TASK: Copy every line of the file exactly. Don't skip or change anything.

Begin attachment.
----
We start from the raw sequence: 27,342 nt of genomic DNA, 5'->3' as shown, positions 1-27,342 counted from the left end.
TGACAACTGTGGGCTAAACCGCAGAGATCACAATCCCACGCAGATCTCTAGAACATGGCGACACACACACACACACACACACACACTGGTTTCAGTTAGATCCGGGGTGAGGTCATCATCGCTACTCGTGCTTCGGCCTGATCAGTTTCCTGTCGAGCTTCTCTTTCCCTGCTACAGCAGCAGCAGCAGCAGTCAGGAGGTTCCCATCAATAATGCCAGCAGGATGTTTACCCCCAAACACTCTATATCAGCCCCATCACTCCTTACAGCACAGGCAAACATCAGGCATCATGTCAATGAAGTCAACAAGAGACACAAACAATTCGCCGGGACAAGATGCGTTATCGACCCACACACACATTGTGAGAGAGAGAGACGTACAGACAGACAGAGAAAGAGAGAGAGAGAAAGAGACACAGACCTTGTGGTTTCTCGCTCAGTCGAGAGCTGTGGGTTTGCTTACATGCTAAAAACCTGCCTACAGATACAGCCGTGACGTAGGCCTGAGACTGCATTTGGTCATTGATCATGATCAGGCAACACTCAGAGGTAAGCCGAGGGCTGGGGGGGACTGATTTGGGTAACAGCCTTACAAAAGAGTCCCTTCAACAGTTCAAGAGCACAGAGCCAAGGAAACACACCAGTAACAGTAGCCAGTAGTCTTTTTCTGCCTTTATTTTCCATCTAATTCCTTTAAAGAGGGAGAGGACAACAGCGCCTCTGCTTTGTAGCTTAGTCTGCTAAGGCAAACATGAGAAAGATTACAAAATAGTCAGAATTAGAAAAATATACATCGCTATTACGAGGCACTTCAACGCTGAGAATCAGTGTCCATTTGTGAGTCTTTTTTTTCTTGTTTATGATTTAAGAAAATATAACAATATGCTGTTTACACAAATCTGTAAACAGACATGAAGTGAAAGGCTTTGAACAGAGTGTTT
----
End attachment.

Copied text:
We start from the raw sequence: 27,342 nt of genomic DNA, 5'->3' as shown, positions 1-27,342 counted from the left end.
TGACAACTGTGGGCTAAACCGCAGAGATCACAATCCCACGCAGATCTCTAGAACATGGCGACACACACACACACACACACACACACTGGTTTCAGTTAGATCCGGGGTGAGGTCATCATCGCTACTCGTGCTTCGGCCTGATCAGTTTCCTGTCGAGCTTCTCTTTCCCTGCTACAGCAGCAGCAGCAGCAGTCAGGAGGTTCCCATCAATAATGCCAGCAGGATGTTTACCCCCAAACACTCTATATCAGCCCCATCACTCCTTACAGCACAGGCAAACATCAGGCATCATGTCAATGAAGTCAACAAGAGACACAAACAATTCGCCGGGACAAGATGCGTTATCGACCCACACACACATTGTGAGAGAGAGAGACGTACAGACAGACAGAGAAAGAGAGAGAGAGAAAGAGACACAGACCTTGTGGTTTCTCGCTCAGTCGAGAGCTGTGGGTTTGCTTACATGCTAAAAACCTGCCTACAGATACAGCCGTGACGTAGGCCTGAGACTGCATTTGGTCATTGATCATGATCAGGCAACACTCAGAGGTAAGCCGAGGGCTGGGGGGGACTGATTTGGGTAACAGCCTTACAAAAGAGTCCCTTCAACAGTTCAAGAGCACAGAGCCAAGGAAACACACCAGTAACAGTAGCCAGTAGTCTTTTTCTGCCTTTATTTTCCATCTAATTCCTTTAAAGAGGGAGAGGACAACAGCGCCTCTGCTTTGTAGCTTAGTCTGCTAAGGCAAACATGAGAAAGATTACAAAATAGTCAGAATTAGAAAAATATACATCGCTATTACGAGGCACTTCAACGCTGAGAATCAGTGTCCATTTGTGAGTCTTTTTTTTCTTGTTTATGATTTAAGAAAATATAACAATATGCTGTTTACACAAATCTGTAAACAGACATGAAGTGAAAGGCTTTGAACAGAGTGTTT